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CURED.. BY ROBODOC; EXCLUSIVE pounds 1m computer performs op on Jack.


JUMPING Jack Bent is leaping for joy after becoming one of the first kids in the country to be operated on by a ROBOT.

And now delighted medics are hailing the new "robodoc" as the future of modern surgery after the six-year-old schoolboy's amazing recovery.

Brave Jack underwent a 10-hour op to repair a damaged kidney, but because the surgery was so precise he was allowed home in days instead of weeks.

His mum Helen, 35, said last night: "Seeing him jump around like any other six year old boy is just a dream come true.

"He has been showing off his war wounds and telling everyone that a robot did it to him.

"But this machine is certainly no futuristic terminator - it is going to save many lives."

The pounds 1.2million device, known as the Da Vinci machine, has four claw-like arms that are inserted into a patient's body.

Cameras beam back their position via a computer to a surgeon whose finger movements are mirrored by the machine.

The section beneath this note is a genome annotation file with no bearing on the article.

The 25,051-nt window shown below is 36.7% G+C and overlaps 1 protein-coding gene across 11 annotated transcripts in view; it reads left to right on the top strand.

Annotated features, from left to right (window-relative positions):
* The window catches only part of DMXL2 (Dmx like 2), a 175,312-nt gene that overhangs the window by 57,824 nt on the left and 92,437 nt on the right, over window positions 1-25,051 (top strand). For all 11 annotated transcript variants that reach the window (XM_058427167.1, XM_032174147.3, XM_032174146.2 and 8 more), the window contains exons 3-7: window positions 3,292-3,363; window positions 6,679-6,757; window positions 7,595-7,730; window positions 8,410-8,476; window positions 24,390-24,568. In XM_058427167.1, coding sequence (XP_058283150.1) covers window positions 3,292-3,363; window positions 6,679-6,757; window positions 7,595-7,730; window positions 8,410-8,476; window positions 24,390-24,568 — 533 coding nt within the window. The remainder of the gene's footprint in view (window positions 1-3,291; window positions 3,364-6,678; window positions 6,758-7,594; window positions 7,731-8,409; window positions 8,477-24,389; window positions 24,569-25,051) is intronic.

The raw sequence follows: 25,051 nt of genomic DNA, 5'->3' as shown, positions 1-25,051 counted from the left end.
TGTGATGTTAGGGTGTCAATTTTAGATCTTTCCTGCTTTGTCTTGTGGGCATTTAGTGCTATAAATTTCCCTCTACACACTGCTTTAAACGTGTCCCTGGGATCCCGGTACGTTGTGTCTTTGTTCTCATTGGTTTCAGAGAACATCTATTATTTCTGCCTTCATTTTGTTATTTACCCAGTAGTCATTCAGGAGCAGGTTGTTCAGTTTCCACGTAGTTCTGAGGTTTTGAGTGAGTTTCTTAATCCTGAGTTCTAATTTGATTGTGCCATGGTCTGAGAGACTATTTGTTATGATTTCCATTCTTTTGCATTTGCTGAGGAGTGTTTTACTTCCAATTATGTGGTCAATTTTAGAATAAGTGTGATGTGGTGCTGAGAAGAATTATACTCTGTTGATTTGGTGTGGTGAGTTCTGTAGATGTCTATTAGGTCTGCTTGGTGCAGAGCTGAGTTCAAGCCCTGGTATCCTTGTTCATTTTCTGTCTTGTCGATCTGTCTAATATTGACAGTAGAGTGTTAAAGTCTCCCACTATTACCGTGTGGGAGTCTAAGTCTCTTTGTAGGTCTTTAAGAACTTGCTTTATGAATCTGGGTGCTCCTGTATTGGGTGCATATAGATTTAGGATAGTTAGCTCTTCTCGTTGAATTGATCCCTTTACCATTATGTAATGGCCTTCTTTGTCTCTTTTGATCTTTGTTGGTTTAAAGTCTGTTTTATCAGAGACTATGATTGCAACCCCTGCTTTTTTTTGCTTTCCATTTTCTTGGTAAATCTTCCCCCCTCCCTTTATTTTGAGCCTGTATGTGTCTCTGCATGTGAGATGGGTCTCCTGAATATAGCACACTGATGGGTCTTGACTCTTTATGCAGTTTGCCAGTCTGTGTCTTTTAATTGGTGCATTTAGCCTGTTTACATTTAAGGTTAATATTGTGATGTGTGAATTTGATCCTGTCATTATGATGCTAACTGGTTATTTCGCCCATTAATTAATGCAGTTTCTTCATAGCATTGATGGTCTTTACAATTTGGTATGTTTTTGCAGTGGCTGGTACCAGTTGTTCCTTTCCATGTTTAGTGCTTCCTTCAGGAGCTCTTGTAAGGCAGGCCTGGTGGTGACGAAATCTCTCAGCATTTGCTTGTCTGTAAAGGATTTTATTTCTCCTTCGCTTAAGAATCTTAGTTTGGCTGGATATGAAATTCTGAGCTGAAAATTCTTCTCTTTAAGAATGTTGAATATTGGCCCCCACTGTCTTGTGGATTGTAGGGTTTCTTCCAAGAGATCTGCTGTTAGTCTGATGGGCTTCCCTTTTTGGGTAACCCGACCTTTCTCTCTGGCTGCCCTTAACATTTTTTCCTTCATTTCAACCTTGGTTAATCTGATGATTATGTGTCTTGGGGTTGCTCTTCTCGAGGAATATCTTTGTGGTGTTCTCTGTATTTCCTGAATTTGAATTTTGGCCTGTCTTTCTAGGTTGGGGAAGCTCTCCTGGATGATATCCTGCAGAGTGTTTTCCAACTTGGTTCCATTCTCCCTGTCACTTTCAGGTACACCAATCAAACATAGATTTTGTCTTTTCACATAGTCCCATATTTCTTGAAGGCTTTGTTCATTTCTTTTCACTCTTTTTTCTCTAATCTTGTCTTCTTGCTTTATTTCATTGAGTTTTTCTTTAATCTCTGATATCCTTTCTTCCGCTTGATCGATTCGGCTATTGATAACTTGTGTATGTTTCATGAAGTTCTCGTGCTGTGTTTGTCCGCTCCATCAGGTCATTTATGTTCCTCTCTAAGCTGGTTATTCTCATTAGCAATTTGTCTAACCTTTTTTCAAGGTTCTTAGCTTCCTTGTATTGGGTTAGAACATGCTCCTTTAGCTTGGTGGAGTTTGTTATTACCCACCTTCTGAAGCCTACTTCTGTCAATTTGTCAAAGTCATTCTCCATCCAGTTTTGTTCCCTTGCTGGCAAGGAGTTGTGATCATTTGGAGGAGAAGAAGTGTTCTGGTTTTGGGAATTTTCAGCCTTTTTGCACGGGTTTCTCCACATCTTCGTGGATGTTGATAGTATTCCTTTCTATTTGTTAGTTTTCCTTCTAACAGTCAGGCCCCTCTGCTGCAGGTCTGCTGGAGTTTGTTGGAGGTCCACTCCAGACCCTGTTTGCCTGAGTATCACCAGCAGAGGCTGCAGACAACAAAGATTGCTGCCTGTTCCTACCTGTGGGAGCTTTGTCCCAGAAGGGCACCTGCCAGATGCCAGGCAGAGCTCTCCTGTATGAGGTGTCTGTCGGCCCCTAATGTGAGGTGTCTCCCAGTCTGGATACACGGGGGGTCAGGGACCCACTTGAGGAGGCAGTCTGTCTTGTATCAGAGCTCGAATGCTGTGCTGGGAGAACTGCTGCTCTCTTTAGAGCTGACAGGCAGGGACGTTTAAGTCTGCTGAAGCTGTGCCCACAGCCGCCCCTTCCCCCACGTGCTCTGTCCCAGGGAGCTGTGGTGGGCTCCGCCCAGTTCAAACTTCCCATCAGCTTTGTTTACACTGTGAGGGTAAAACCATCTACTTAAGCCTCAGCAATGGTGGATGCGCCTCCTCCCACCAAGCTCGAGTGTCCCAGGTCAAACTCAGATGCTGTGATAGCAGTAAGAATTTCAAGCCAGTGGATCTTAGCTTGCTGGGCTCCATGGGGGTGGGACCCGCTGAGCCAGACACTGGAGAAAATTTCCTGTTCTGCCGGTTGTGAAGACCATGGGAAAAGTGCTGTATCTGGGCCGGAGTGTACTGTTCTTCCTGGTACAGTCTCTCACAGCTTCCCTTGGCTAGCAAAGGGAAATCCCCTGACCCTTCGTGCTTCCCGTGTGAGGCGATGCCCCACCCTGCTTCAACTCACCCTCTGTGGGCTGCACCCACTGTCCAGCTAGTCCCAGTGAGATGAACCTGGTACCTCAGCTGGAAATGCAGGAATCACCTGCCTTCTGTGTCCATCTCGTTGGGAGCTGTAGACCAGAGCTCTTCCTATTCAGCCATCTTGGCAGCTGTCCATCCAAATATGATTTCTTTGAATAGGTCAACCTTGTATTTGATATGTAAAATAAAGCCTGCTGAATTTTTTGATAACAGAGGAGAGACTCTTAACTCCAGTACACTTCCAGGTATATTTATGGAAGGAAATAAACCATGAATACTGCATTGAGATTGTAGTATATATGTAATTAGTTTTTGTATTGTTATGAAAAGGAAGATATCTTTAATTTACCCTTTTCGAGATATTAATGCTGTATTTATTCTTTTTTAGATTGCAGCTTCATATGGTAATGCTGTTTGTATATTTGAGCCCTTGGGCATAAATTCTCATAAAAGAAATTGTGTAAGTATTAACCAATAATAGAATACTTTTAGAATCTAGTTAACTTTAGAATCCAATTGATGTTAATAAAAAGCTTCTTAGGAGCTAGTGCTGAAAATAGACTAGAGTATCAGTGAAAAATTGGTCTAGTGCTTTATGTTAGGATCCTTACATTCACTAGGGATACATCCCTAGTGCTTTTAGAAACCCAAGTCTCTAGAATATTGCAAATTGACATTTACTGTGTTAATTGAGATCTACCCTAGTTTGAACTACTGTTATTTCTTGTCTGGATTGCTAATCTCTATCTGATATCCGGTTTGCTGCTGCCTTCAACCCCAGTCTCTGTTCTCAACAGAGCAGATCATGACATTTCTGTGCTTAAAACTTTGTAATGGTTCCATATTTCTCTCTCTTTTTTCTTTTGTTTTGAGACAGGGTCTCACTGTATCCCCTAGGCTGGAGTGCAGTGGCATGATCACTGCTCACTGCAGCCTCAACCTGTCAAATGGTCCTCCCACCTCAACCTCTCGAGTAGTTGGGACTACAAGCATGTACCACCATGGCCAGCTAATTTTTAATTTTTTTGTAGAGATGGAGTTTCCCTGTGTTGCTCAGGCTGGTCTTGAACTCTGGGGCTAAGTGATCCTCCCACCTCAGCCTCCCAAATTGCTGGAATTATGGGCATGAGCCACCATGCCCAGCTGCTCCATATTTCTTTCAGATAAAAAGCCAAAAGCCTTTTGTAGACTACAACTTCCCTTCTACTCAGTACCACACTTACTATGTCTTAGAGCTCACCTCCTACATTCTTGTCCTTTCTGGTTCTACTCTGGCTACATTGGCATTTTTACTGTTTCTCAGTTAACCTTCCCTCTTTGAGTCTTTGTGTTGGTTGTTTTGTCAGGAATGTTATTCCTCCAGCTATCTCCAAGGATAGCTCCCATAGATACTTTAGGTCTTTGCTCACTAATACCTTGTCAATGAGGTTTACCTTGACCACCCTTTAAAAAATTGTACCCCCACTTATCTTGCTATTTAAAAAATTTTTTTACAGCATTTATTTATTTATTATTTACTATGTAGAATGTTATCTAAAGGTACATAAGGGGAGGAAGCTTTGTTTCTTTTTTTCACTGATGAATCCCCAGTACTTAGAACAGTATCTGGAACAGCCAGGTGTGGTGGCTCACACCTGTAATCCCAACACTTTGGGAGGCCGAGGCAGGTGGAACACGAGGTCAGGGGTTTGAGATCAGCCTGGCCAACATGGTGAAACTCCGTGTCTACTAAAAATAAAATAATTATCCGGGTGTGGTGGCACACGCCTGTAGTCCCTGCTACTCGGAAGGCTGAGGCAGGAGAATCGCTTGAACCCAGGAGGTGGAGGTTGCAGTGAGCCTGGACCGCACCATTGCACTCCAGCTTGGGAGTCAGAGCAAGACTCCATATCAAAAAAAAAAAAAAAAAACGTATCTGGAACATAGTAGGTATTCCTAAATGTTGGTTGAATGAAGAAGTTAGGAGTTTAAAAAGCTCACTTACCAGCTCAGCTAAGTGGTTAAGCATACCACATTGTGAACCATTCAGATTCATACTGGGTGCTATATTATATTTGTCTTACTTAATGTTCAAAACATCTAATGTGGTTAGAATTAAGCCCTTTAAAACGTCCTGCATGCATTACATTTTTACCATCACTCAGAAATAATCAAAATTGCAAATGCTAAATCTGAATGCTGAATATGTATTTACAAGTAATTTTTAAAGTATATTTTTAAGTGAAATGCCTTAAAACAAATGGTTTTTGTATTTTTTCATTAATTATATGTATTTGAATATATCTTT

But not only does robodoc follow the surgeon's moves - it improves on them, eliminating the natural tremors in the doctor's hands and wrists.

Jack, who lives in Leeds, had his op at the city's St James Children's Hospital two months ago.

Since then several other children suffering serious organ problems have been treated successfully by robodoc.

Lead surgeon Azad Majmaldin said: "This is the future of surgery. In years to come all operations will be done like this

"The benefits are tremendous - less chance of infection, less scarring, more accuracy and precision. The patients get better quicker and go home sooner."

He added: "Before, to do certain operations on the chest, we would have to break the ribs.

"Now the robot will allow us to operate between them. It is far less invasive.

"And it's very surgeon-friendly, too. In lengthy operations you could even take a break. I could even have a sandwich or a drink while I was doing it."


LEAPS & BOUNDS: Jack in high spirits Picture: ROSS PARRY' CUTTING EDGE: Claws enter patient's body' PRECISE: Surgeon at the remote controls' SMILES BETTER: Jack and his mum Helen
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Publication:The People (London, England)
Date:May 28, 2006
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